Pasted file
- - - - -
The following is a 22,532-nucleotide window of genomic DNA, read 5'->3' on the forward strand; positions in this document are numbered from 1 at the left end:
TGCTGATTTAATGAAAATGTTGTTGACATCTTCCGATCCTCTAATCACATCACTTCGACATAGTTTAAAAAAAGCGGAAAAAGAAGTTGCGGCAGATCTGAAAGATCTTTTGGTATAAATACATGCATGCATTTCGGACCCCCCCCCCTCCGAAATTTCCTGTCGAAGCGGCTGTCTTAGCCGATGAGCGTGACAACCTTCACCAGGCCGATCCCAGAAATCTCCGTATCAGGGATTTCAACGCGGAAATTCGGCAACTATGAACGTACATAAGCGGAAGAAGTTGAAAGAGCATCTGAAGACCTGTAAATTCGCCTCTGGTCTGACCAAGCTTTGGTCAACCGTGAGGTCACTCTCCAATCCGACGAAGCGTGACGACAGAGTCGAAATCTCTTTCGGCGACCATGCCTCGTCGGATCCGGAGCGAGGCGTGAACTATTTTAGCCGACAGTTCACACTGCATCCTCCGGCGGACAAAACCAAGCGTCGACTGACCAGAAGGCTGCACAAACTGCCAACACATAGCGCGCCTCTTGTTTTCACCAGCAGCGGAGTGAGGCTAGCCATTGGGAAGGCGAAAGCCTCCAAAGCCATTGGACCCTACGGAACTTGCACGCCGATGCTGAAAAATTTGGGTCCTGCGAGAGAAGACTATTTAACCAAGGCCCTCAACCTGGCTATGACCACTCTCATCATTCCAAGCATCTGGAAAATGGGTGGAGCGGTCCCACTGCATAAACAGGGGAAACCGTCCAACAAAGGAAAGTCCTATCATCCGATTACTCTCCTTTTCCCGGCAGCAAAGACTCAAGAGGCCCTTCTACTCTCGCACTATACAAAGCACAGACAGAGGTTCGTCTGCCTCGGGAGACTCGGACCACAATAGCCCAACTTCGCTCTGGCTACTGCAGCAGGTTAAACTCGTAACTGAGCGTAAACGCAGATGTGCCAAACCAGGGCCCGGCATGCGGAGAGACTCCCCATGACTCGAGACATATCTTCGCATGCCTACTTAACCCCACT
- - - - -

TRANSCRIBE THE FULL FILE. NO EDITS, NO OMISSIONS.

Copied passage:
The following is a 22,532-nucleotide window of genomic DNA, read 5'->3' on the forward strand; positions in this document are numbered from 1 at the left end:
TGCTGATTTAATGAAAATGTTGTTGACATCTTCCGATCCTCTAATCACATCACTTCGACATAGTTTAAAAAAAGCGGAAAAAGAAGTTGCGGCAGATCTGAAAGATCTTTTGGTATAAATACATGCATGCATTTCGGACCCCCCCCCCTCCGAAATTTCCTGTCGAAGCGGCTGTCTTAGCCGATGAGCGTGACAACCTTCACCAGGCCGATCCCAGAAATCTCCGTATCAGGGATTTCAACGCGGAAATTCGGCAACTATGAACGTACATAAGCGGAAGAAGTTGAAAGAGCATCTGAAGACCTGTAAATTCGCCTCTGGTCTGACCAAGCTTTGGTCAACCGTGAGGTCACTCTCCAATCCGACGAAGCGTGACGACAGAGTCGAAATCTCTTTCGGCGACCATGCCTCGTCGGATCCGGAGCGAGGCGTGAACTATTTTAGCCGACAGTTCACACTGCATCCTCCGGCGGACAAAACCAAGCGTCGACTGACCAGAAGGCTGCACAAACTGCCAACACATAGCGCGCCTCTTGTTTTCACCAGCAGCGGAGTGAGGCTAGCCATTGGGAAGGCGAAAGCCTCCAAAGCCATTGGACCCTACGGAACTTGCACGCCGATGCTGAAAAATTTGGGTCCTGCGAGAGAAGACTATTTAACCAAGGCCCTCAACCTGGCTATGACCACTCTCATCATTCCAAGCATCTGGAAAATGGGTGGAGCGGTCCCACTGCATAAACAGGGGAAACCGTCCAACAAAGGAAAGTCCTATCATCCGATTACTCTCCTTTTCCCGGCAGCAAAGACTCAAGAGGCCCTTCTACTCTCGCACTATACAAAGCACAGACAGAGGTTCGTCTGCCTCGGGAGACTCGGACCACAATAGCCCAACTTCGCTCTGGCTACTGCAGCAGGTTAAACTCGTAACTGAGCGTAAACGCAGATGTGCCAAACCAGGGCCCGGCATGCGGAGAGACTCCCCATGACTCGAGACATATCTTCGCATGCCTACTTAACCCCACT